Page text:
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Iran Stages Rallies To Counter Week Of Anti-Establishment Protests Over Woman's Death In Custody

By RFE/RL September 23, 2022

State-organized demonstrations have taken place in several Iranian cities to counter days of anti-establishment protests triggered by the death of a 22-year-old woman following her arrest by Tehran's morality police over failing to adhere to the country's strict rules on the wearing of the hijab, or head scarf.

The government news agency IRNA said people took to the streets on September 23 "to censure insulting the Holy Koran, setting fire to mosques, as well as desecrating the Islamic dress code."

Demonstrators condemned the anti-government protesters as "Israel's soldiers", live state television coverage showed. They also shouted "Death to America" and "Death to Israel", common slogans that the country's clerical rulers use in state-sponsored events.

The rallies came amid the strongest warning yet from the authorities when the army told Iranians it would confront "the enemies" behind the unrest shown by angry Iranians who have taken to the streets of dozens of cities in recent days over the death of Mahsa Amini following her arrest by the morality police for allegedly wearing "unsuitable attire."

Police have said she died from a sudden heart attack while denying claims by activists that she was beaten.

The protests started in Amini's home province of Kurdistan and then spread to other parts of the country, including the capital, Tehran.

Protests and clashes were reported on September 23 in several cities, including Tehran.

Amini's death has led to calls for an end to the forced hijab law and the abolition of the morality police. Amateur videos posted online show some women burning their veils during protests.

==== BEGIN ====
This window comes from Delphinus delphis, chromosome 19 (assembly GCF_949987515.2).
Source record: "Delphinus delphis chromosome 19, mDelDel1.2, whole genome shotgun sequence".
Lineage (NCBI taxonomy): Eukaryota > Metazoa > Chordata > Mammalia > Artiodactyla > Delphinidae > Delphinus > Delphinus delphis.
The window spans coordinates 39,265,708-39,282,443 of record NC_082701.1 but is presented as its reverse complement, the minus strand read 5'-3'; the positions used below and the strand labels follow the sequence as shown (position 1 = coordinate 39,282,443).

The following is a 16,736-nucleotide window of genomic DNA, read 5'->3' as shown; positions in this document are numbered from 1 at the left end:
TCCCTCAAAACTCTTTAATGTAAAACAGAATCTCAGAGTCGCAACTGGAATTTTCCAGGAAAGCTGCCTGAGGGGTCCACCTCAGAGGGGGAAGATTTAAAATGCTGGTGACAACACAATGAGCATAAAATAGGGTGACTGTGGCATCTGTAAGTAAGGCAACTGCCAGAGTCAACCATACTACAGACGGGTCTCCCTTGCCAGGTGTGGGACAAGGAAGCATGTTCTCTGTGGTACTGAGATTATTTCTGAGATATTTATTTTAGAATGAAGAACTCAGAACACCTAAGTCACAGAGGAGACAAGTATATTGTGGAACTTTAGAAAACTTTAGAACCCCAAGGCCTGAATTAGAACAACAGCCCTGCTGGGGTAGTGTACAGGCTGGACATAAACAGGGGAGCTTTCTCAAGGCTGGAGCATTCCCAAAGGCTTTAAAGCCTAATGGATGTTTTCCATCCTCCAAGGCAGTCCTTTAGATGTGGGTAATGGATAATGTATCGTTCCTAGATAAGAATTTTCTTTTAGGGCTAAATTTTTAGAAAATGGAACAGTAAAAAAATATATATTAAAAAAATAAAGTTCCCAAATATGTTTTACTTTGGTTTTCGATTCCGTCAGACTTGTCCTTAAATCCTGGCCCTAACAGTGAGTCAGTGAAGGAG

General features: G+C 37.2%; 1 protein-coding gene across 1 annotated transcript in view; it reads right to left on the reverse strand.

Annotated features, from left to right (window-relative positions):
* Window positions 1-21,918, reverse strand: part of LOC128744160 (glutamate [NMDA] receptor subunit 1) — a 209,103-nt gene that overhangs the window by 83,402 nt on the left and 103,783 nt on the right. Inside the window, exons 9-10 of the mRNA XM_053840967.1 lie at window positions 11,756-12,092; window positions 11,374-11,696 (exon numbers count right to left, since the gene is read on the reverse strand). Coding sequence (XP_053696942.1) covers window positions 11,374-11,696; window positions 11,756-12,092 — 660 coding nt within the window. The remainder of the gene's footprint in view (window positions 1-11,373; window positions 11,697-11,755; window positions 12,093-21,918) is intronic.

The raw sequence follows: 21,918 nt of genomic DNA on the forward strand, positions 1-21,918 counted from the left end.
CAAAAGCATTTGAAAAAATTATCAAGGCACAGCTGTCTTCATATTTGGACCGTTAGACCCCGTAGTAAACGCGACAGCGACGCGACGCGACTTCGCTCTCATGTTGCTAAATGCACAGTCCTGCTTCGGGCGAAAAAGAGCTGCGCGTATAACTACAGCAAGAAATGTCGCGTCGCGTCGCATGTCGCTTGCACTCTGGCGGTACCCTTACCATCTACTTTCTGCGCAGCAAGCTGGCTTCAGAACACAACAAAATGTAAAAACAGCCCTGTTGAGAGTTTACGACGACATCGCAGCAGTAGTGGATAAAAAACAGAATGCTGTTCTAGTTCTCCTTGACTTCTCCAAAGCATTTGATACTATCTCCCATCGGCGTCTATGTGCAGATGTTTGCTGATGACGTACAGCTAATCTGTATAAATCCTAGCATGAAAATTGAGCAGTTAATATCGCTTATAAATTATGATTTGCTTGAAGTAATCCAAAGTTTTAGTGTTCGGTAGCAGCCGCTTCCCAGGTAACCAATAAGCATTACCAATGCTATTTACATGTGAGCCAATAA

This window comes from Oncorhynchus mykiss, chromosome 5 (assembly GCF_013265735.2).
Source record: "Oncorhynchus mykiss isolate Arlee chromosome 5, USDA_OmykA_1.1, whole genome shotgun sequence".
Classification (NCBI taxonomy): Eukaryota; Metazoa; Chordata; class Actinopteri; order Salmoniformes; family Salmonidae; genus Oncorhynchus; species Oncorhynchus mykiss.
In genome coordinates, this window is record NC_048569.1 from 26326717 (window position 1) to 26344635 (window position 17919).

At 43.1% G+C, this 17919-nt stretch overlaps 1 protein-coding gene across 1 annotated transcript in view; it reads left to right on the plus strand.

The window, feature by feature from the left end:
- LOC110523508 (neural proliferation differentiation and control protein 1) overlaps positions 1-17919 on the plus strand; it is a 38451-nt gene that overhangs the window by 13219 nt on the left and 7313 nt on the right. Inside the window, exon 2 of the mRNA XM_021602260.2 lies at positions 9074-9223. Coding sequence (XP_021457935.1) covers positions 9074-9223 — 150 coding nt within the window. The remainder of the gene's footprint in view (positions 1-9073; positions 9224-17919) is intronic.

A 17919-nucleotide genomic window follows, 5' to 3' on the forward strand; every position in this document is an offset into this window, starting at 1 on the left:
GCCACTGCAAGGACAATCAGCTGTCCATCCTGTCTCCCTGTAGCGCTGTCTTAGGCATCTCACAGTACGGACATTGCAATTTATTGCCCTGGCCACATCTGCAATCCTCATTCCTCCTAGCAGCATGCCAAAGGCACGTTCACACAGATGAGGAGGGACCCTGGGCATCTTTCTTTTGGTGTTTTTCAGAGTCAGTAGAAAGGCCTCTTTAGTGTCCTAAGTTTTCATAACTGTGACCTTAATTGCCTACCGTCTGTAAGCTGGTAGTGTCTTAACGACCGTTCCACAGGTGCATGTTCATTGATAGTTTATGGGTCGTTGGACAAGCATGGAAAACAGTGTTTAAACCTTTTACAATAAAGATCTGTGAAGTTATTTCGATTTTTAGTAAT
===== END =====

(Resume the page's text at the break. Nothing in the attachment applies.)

Some protesters have also called for an end to the Islamic republic.

Iran's military said on September 23 that it would "confront the enemies' various plots in order to ensure security and peace for the people who are being unjustly assaulted."

"We will not allow enemies to use the situation," a military statement said, according to the semiofficial ISNA news agency.

On September 22, the head of Iran's judiciary Gholam-Hossein Mohseni-Ejei called for security forces to respond with force to the protests.

In recent days, protesters in Tehran and other cities have reportedly torched police vehicles as outrage over Amini's death showed no signs of abating, with reports of security forces coming under attack.

Iranian media have reported the arrest of 288 "rioters."

The official death toll from the clashes remains at least 17, including five security personnel, but the New York-based Center for Human Rights in Iran (CHRI) put the figure at 36 and said it expected it to rise.

Meanwhile, reports suggest that about 40 activists, students, women's rights advocates, and intellectuals have also been arrested in recent days, including Majid Tavakoli and Mohammad Reza Jalaeipour.

The New York-based Committee To Protect Journalists (CPJ) said on September 23 that 11 journalists have been arrested amid clashes between security forces and protesters.

Photojournalist Yalda Moayeri, journalist Fatemeh Rajabi, and Niloufar Hamedi, a journalist with the Shargh daily who reported from a Tehran hospital where Amini died on September 16, are among them.

"Iranian authorities must immediately release all journalists arrested because of their coverage of Mahsa Amini's death and the protests that have followed," CPJ's Middle East and North Africa program coordinator, Sherif Mansour. said in a statement.

"Iranian security forces must drop their repressive measures against the journalists telling this critical story and restore the Internet access that is vital to keep the public informed," Mansour added.

With reporting by RFE/RL's Radio Farda, Reuters, AFP and IRNA

Source: https://www.rferl.org/a/iran-state-sponsored- ralllies-amini-hijab/32048326.html

Copyright (c) 2022. RFE/RL, Inc. Reprinted with the permission of Radio Free Europe/Radio Liberty, 1201 Connecticut Ave., N.W. Washington DC 20036.

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